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The Star Online: Business

Wall St Week Ahead - A burst of energy with Exxon, Chevron on tap

Posted: 26 Apr 2014 04:24 AM PDT

NEW YORK: Since late February, when investors fell out of love with biotechnology and other high-flying stocks, the market's fuel has been oil.

Energy names have been the best-performing sector in the S&P 500 since Feb. 25 when the selloff in high-growth stocks began. The sector will look to build on recent gains when bellwethers Exxon Mobil Corp, Chevron Corp and ConocoPhillips report results next week.

The rotation to value has limited the broader market's selloff. That could continue: Morgan Stanley said in a recent note that strong rotations to value names are usually followed by longer periods of value leadership.

Energy sector funds have attracted inflows in nine of the past 10 weeks; flows have averaged $488.9 million weekly over the last four weeks, the most since March 2011, according to Lipper, a Thomson Reuters company.

On a total return basis, energy is up more than 7 percent since Feb. 25, compared with a gain of just over 2 percent for the S&P 500 and a loss of 1.8 percent on healthcare, the worst-performing sector in that period.

"These big energy companies that pay dividends and have solid buyback programs are more defensive in nature as long as the price of the underlying commodity holds up," said Mike O'Rourke, chief market strategist at JonesTrading in Greenwich, Connecticut.

Both Exxon and Chevron rank among the top 10 dividend payers in terms of absolute dollars, according to S&P Dow Jones Indices. With a price-to-earnings ratio of 14.2, significantly below the S&P 500's 17.8, energy should continue to attract investors as the rotation to value continues.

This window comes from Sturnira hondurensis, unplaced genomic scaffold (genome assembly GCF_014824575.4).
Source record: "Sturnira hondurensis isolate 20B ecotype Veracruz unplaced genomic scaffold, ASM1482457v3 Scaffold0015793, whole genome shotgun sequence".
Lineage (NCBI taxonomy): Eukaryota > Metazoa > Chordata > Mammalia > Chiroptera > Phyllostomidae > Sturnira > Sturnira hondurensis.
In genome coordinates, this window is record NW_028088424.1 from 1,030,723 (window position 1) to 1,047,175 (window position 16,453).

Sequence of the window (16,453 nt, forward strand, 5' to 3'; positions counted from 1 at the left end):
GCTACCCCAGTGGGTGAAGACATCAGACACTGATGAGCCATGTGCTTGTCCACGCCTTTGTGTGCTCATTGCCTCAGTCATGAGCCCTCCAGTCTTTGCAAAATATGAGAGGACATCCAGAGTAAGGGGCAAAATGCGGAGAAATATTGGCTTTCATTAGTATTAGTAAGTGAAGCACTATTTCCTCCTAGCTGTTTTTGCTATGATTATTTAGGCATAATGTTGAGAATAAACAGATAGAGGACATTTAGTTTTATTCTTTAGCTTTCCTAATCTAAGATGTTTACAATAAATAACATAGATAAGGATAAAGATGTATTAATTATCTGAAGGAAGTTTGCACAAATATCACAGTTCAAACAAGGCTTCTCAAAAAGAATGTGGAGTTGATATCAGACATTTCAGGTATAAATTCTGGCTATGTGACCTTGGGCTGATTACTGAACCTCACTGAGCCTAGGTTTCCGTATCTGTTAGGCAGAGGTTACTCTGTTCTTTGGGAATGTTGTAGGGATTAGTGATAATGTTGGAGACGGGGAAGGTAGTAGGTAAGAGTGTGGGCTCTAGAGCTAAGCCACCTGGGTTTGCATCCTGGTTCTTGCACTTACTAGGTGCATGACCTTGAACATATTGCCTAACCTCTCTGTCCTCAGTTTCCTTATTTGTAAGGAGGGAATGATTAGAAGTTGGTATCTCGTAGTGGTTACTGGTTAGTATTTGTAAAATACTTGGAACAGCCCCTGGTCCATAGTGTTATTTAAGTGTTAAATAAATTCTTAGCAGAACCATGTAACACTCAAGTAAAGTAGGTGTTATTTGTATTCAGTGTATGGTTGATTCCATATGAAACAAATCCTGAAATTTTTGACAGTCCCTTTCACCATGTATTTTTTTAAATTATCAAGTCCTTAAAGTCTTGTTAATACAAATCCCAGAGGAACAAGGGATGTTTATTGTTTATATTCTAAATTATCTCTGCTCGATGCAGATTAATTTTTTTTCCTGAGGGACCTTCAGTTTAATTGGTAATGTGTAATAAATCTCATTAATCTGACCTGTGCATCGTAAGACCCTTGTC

"A lot of the major oil companies are entering the next phase of their life cycle, where there's more of an emphasis on profitability and cost control," said Faisel Khan, senior oil equity analyst at Citi in New York.

"We think that returns have a pretty good chance of growing from here."

Halliburton Co, the world's No.2 oilfield services provider, said earlier this week that their customers are stepping up spending to drill and complete wells as operating budgets swell. Schlumberger Ltd and Baker Hughes Inc also spoke of improved markets in North America.

According to the U.S. Federal Reserve, capacity utilization in the oil extraction sector currently sits at 99.2 percent of total capacity, far exceeding the average over the previous 40 years of about 92 percent.

So far in this earnings period, 14 energy names have reported results, with 11 - or 79 percent - exceeding estimates, making energy No. 1 among sectors with more than 10 companies reporting.

"With investors generally underweight Big Oils, there are early signs that significant negative consensus EPS revisions are likely leveling off," said Asit Sen, an analyst at Cowen & Co, referring to earnings per share estimates in a note this week. - Reuters

China to further ease currency controls for multi-nationals in pilot

Posted: 26 Apr 2014 04:19 AM PDT

BEIJING: China will expand a trial programme to make it simpler for multi-national firms to transfer funds within and outside the country, in a move that will further open its tightly controlled capital account.

The experiment, which began in 2012 in Beijing and Shanghai, came in response to growing demand from international companies operating in China for more freedom to use their growing amounts of yuan to boost the efficiency of their management of capital.

However, Chinese regulators have also been keen to keep any speculative pressures on the currency at bay.

The State Administration of Foreign Exchange (SAFE), which manages the country's $3.3 trillion foreign exchange reserves, is expanding the trial programme to any Chinese or foreign company with operations inside or outside China with an annual forex income of over $100 million, the regulator said in a statement on its website late on Friday.

One of the goals of the trial programme is to "explore and reproduce a mechanism for the capital account convertability system", SAFE said.

The new rule, which would take effect from June, will allow multi-national companies to open overseas and domestic accounts simultaneously as well as conduct collection and settlement of accounts in foreign exchange.